The apparatus 10 further includes third means 46 for relatively transporting the workpiece 14 between the first means 24 and the second means 40. Preferably, the third means 46 includes a chain-driven conveyor 48 transporting a rotating chuck 50 which releasably holds the workpiece 14. The rotating chuck 50 rotates the workpiece 14 about its longitudinal axis 16. Typically, the conveyor 48 has a multiplicity of equally-spaced-apart rotating chucks to hold a multiplicity of workpieces. Preferably when pre-heating (i.e., heating the workpiece 14 before applying the coating material 42) only, as shown in FIG. 1, the conveyor 48 is controllable to stop the chuck 50 (while allowing rotation of the chuck about directional arrow 51) at the first means 24, to transport the chuck 50 (along directional arrow 49) from the first means 24 to the second means 40, and to stop the chuck 50 (while allowing rotation of the chuck about directional arrow 51) at the second means 40. In one variation, the conveyor 48 stops the chuck 50 (while allowing rotation of the chuck) at the first nozzle 34, transports the chuck 50 from the first nozzle 34 to the second nozzle 36, and stops the chuck 50 (while allowing rotation of the chuck) at the second nozzle 36. In one implementation, the conveyor 48 stops the chuck 50 at each of the first and second nozzles 34 and 36 so that the workpiece 14 is disposed apart from the corresponding nozzle a distance of between generally one inch and three inches.

Preferably, when post-heating (i.e., heating the workpiece 14 after applying the coating material 42) only, the conveyor 48 would operate in a direction opposite to directional arrow 49, and the chuck 50 would rotate in a direction opposite to directional arrow 51. Preferably when pre-heating and post-heating, the apparatus 10 would include an additional first means, not shown, substantially identical to the first means 24 and disposed downstream from the second means 40, wherein the conveyor 48 moves along directional arrow 49 from the first means 24 to the second means 40 and from the second means 40 to the additional first means.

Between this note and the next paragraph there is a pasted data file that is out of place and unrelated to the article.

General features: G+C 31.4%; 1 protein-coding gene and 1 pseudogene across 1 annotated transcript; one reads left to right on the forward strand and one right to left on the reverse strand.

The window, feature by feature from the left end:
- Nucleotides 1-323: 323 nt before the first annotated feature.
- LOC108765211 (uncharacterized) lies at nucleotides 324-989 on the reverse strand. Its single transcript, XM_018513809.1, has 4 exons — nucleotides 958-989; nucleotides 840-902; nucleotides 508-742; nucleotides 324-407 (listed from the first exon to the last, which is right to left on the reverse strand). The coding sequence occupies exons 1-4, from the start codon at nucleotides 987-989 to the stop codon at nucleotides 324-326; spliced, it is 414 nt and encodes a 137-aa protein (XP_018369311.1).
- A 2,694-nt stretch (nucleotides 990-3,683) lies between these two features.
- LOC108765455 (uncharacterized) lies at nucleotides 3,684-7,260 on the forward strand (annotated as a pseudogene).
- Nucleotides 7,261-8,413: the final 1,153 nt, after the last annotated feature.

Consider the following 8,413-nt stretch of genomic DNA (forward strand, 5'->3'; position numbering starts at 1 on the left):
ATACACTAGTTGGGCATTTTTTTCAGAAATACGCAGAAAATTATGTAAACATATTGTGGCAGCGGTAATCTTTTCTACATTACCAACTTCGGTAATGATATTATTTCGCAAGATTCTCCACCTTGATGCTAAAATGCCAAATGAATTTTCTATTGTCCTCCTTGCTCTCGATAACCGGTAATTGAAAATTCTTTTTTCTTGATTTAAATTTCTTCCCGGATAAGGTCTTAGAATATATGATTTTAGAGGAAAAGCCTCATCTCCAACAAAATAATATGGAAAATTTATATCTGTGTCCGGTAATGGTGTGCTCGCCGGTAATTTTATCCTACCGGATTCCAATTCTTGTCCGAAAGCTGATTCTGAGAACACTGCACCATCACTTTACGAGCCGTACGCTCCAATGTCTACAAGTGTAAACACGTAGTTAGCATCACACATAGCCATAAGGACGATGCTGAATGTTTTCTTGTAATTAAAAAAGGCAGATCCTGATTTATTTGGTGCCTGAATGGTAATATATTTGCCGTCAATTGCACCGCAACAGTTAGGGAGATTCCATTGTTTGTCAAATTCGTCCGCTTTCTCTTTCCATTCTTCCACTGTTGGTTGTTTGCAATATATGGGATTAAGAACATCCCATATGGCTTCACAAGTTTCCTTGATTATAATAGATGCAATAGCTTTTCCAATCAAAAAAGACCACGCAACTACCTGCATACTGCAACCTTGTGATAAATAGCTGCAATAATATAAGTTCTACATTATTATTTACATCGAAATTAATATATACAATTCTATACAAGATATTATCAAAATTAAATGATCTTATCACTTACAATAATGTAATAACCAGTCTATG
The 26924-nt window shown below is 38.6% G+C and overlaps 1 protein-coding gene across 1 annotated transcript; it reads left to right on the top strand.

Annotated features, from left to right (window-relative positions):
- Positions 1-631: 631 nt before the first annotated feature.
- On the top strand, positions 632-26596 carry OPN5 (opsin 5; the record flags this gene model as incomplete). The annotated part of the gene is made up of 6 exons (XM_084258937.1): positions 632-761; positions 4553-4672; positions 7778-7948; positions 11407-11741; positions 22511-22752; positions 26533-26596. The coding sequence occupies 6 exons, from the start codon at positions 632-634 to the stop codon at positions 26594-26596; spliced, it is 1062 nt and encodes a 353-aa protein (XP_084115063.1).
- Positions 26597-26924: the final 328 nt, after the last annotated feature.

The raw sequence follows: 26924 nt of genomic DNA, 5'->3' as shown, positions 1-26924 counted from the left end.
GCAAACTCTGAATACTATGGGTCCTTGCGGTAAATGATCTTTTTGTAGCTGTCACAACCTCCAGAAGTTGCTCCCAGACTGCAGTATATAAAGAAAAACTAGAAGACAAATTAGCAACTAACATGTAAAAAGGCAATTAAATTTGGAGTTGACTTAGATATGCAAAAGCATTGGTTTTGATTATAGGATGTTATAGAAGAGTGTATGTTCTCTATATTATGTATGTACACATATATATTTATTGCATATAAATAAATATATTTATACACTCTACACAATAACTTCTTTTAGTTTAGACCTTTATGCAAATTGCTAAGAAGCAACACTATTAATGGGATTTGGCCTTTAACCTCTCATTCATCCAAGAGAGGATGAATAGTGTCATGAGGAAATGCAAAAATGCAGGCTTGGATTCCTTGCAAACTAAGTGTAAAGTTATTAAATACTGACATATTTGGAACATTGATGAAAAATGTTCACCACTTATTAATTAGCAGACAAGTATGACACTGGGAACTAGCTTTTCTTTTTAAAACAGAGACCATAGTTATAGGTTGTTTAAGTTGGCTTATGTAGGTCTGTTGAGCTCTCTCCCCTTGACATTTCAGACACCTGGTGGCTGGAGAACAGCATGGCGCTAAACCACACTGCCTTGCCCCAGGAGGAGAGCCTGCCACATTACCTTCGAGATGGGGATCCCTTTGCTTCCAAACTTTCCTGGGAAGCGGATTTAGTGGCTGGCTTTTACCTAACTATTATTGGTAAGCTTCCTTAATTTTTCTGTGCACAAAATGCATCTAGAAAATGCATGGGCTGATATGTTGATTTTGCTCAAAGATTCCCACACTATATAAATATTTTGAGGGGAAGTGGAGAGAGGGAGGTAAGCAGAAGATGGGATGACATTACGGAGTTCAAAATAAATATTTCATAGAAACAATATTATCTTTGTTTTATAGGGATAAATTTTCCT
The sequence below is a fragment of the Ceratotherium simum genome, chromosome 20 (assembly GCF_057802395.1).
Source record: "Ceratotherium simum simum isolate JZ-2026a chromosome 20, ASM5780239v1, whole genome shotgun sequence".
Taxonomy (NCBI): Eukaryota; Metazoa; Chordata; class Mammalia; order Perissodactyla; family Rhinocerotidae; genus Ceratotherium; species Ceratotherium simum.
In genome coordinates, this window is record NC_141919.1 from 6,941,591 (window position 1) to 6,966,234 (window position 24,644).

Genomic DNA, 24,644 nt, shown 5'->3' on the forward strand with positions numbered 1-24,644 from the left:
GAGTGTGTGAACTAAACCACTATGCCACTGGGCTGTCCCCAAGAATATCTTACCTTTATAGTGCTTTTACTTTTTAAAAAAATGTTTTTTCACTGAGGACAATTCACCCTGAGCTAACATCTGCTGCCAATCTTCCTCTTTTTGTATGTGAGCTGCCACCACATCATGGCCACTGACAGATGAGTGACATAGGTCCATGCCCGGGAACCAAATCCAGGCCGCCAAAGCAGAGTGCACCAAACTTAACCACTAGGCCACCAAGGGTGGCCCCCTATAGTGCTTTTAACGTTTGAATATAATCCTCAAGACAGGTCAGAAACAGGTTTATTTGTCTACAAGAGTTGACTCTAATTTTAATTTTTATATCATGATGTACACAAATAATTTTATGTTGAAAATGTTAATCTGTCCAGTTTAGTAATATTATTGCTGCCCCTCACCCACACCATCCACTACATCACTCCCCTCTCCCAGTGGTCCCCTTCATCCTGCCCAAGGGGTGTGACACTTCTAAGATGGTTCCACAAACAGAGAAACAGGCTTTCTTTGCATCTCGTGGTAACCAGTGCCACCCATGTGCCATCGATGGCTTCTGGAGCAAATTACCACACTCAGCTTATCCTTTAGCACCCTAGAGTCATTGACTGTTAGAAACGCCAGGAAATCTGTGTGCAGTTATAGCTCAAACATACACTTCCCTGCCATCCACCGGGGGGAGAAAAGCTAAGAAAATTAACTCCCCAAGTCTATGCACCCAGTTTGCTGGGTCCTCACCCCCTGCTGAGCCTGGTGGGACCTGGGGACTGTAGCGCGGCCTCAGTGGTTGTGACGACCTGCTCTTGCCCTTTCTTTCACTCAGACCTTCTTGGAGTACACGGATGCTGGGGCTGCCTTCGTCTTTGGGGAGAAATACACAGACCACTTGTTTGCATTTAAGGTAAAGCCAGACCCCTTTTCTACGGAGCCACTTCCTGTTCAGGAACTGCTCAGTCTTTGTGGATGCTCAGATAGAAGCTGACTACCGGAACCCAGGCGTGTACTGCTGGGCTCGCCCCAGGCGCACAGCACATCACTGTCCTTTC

In one design, not shown, the manifold 32 of the first means 24 includes a total of five to twenty or more nozzles (i.e., five to twenty or more pre-heat or post-heat stations) enclosed by an open-ended tunnel enclosure, not shown, through which the conveyor 48 passes, with some pre-heating of the workpiece 14 occurring at four or more pre-enclosure stations from the heated airflow leaving the workpiece entrance end of the tunnel enclosure. In one process, the workpiece 14 spends generally five to sixty or more seconds at each pre-enclosure station, at each pre-heat station, at the trickle-dispenser station, and at each post-heat station.

It is noted that some coating materials 42 significantly benefit from pre-heating but not from post-heating because they will cure easily at ambient conditions. It also is noted that coating materials may be developed which would not significantly benefit from pre-heating but curing would be significantly faster with post-heating. When pre-heating and post-heating occur, in some applications, the pre-heating is performed by the first means 24 and a conventional heating method (such as radiant heating) performs the post-heating, and, in other applications, the post-heating is performed by the first means 24 and a conventional heating method (such as radiant heating) performs the pre-heating.

Another third means 46, not shown, includes a movable arm to transport the workpiece 14 between the first means 24 and the second means 40. A further third means 46, not shown, includes a movable arm to transport the first means 24 to and from the workpiece 14 and the same or a different movable arm to transport the second means 40 to and from the workpiece 14.

A first method of the invention is for coating an electric coil 12 of a workpiece 14 and includes steps a) and b). Step a) includes directing a first heated gas flow 26 to impinge on the workpiece 14, wherein the first heated gas flow 26 first impinging the workpiece 14 has a velocity of at least generally 500 feet per minute. Step b) includes applying a coating material 42 to the electric coil 12 of the workpiece 14. Preferably, the first heated gas flow 26 first impinging the workpiece 14 is at, or slightly above, the desired coating temperature of the workpiece 14.